But maybe we’ve been overthinking this whole twist thing all along. Maybe the problem is that there aren’t enough twists. John McTiernan’s Basic (2003) attempts to circumvent the issue by creating a film that includes all the plot twists. There’s almost no point in trying to explain what actually happens in Basic, except that it’s a never-ending series of false identities, faked deaths, and covert operations that result in the plot stopping in its tracks no less than seven times to hit the reset button. In an attempt to shock and awe the audience, Basic succeeds only in creating an incomprehensible mess where the viewer can extract almost nothing of value.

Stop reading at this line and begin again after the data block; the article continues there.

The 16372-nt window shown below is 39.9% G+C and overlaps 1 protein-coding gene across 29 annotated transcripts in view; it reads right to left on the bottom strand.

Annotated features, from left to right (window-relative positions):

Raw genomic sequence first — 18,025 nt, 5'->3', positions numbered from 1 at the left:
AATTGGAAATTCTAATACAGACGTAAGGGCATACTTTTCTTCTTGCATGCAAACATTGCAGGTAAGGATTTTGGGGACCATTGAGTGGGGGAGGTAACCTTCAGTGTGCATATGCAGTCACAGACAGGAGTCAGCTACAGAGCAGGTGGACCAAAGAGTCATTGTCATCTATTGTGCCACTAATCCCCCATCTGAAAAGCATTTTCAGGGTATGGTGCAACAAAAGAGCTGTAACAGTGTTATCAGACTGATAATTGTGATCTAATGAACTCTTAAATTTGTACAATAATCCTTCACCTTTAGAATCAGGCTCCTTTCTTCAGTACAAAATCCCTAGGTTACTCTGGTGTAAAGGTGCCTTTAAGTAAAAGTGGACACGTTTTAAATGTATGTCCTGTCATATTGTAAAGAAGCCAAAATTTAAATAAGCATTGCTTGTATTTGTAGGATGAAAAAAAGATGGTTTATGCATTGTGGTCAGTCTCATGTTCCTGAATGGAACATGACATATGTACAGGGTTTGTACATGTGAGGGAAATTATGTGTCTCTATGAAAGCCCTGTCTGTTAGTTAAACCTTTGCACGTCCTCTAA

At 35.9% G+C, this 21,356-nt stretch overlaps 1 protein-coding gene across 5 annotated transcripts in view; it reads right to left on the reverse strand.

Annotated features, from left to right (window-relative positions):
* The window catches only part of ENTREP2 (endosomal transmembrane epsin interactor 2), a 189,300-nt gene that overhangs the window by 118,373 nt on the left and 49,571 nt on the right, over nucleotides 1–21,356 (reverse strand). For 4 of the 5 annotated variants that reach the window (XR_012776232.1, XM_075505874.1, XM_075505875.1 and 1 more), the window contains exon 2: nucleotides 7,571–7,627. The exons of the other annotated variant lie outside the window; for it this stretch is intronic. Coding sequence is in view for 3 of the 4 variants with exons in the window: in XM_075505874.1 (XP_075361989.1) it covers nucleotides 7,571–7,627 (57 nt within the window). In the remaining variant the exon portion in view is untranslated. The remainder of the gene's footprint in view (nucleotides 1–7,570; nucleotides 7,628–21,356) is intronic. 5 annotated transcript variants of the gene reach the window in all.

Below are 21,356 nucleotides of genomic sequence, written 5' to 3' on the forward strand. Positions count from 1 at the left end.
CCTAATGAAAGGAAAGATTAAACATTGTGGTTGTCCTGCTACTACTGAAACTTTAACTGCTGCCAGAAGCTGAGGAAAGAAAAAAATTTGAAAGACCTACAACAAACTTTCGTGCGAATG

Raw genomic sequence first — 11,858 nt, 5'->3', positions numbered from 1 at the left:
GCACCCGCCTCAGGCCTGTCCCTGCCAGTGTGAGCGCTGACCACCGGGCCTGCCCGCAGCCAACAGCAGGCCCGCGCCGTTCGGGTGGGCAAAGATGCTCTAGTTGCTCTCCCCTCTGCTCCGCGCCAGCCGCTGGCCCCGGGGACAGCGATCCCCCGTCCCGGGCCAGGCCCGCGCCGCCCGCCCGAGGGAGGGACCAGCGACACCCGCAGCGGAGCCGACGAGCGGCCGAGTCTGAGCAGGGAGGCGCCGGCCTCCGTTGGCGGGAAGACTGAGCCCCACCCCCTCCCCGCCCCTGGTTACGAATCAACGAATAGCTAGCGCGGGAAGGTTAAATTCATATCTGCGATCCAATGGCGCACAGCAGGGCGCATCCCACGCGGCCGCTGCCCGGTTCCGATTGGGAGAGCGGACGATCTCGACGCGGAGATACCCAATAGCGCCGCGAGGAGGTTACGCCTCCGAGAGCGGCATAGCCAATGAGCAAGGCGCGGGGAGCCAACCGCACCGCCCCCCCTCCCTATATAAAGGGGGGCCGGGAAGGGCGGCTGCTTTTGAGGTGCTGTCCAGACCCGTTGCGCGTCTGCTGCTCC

There were other twist endings from this period that we could examine: Shyamalan’s own disappointing The Village (2004), where it turns out that they’ve been living on a weird, old-timey wildlife reserve in the modern era the whole time; or The Gift (2000), where a character who plays a key role in the third act is discovered to have actually killed himself earlier in the film. Thankfully, now that 20 years have gone by, the trendy status of the twist ending has dissipated slightly, creating a cinematic environment where big reveals are used when the storyline justifies it and not because major studios see them as an opportunity to print money. Then again, these things come in cycles; the baffling Serenity recently released may not be the success that kickstarts the twist industry into action, but it’s inevitable that one day we’ll again be subjected to marketing campaigns revolving around the “twist ending that’ll keep you on the EDGE OF YOUR SEAT” that made the early 2000s such a panic-inducing time to go to the movies.